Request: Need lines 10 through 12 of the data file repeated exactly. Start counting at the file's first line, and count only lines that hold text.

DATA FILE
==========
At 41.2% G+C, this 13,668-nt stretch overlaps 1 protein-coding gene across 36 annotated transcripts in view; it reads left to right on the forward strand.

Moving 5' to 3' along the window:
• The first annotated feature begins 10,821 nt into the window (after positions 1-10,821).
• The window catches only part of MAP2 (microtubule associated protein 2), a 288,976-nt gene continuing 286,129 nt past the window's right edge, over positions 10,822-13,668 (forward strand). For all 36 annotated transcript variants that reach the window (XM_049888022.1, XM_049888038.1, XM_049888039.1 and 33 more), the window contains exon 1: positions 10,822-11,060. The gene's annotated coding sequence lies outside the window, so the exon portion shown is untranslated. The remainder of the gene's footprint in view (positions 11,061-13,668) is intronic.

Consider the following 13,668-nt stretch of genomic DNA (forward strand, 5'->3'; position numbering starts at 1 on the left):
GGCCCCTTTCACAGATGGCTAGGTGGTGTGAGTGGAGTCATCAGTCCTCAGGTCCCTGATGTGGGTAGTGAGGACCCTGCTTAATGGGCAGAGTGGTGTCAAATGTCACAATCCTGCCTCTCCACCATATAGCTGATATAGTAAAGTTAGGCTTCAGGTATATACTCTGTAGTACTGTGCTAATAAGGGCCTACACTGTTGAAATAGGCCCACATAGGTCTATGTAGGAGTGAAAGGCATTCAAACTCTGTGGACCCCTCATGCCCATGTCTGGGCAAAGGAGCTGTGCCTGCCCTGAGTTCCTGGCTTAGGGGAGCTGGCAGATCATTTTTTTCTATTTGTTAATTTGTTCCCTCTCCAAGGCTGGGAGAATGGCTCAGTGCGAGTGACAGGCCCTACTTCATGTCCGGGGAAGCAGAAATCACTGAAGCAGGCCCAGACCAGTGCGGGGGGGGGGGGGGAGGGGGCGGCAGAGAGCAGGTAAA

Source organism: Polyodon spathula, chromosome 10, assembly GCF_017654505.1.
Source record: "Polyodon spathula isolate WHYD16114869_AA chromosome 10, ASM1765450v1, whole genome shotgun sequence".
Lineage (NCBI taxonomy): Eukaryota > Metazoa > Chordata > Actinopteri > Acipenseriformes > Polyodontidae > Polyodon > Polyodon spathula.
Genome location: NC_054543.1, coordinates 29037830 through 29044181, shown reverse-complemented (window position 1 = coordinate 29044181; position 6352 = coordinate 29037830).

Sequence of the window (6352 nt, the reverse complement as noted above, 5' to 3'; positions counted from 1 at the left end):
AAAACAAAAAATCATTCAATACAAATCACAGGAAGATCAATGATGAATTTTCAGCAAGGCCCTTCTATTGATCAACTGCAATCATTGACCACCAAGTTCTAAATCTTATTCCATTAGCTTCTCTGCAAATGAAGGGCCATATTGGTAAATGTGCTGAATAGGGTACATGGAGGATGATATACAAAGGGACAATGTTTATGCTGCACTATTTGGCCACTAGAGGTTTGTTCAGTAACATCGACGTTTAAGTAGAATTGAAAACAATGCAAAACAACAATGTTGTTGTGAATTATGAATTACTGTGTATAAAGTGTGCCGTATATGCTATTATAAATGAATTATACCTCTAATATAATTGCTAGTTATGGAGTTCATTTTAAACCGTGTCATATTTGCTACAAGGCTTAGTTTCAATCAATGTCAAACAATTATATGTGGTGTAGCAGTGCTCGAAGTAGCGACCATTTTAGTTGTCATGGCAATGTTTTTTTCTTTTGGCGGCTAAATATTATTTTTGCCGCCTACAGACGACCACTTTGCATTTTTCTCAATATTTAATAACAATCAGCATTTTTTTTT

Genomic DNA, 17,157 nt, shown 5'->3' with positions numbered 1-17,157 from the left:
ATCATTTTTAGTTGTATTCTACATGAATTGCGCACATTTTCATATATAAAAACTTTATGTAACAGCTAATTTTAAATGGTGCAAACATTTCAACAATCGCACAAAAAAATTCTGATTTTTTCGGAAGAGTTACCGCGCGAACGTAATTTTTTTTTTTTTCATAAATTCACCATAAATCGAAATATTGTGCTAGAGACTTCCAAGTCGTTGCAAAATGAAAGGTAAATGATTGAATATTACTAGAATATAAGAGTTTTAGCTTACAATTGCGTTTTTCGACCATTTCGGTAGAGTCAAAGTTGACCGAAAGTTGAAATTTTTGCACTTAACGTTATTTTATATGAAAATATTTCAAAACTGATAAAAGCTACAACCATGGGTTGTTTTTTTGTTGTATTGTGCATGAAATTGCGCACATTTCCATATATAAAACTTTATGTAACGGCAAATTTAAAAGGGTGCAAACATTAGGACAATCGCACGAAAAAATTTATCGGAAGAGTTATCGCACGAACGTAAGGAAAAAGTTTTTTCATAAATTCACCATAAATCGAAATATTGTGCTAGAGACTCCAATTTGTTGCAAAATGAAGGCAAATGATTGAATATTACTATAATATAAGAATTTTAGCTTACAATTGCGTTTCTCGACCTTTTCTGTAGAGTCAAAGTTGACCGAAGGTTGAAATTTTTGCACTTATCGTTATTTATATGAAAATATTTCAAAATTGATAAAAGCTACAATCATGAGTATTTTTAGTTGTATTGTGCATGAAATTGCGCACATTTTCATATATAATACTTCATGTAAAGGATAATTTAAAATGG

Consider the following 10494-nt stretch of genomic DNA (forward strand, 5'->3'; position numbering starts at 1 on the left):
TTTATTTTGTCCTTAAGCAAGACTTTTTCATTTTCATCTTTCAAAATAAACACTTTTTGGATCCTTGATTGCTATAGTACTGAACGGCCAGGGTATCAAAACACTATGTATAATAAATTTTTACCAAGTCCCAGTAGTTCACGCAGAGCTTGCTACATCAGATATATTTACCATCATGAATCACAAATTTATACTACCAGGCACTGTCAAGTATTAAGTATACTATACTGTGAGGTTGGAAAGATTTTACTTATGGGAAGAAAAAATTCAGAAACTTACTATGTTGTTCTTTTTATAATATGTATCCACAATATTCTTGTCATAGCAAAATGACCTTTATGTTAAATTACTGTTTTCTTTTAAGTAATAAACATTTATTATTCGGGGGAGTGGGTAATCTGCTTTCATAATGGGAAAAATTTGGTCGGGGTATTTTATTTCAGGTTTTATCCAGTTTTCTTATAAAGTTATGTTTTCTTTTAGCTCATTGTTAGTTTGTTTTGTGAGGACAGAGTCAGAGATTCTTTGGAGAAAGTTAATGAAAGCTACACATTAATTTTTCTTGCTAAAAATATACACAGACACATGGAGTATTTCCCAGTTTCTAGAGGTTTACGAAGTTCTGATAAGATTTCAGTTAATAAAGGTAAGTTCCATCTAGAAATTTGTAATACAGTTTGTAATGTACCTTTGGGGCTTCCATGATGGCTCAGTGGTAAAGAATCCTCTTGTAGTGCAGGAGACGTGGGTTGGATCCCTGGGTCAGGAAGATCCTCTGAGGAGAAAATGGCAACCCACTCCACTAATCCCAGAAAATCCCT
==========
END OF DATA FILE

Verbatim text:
Genome location: NC_054543.1, coordinates 29037830 through 29044181, shown reverse-complemented (window position 1 = coordinate 29044181; position 6352 = coordinate 29037830).

Sequence of the window (6352 nt, the reverse complement as noted above, 5' to 3'; positions counted from 1 at the left end):
AAAACAAAAAATCATTCAATACAAATCACAGGAAGATCAATGATGAATTTTCAGCAAGGCCCTTCTATTGATCAACTGCAATCATTGACCACCAAGTTCTAAATCTTATTCCATTAGCTTCTCTGCAAATGAAGGGCCATATTGGTAAATGTGCTGAATAGGGTACATGGAGGATGATATACAAAGGGACAATGTTTATGCTGCACTATTTGGCCACTAGAGGTTTGTTCAGTAACATCGACGTTTAAGTAGAATTGAAAACAATGCAAAACAACAATGTTGTTGTGAATTATGAATTACTGTGTATAAAGTGTGCCGTATATGCTATTATAAATGAATTATACCTCTAATATAATTGCTAGTTATGGAGTTCATTTTAAACCGTGTCATATTTGCTACAAGGCTTAGTTTCAATCAATGTCAAACAATTATATGTGGTGTAGCAGTGCTCGAAGTAGCGACCATTTTAGTTGTCATGGCAATGTTTTTTTCTTTTGGCGGCTAAATATTATTTTTGCCGCCTACAGACGACCACTTTGCATTTTTCTCAATATTTAATAACAATCAGCATTTTTTTTT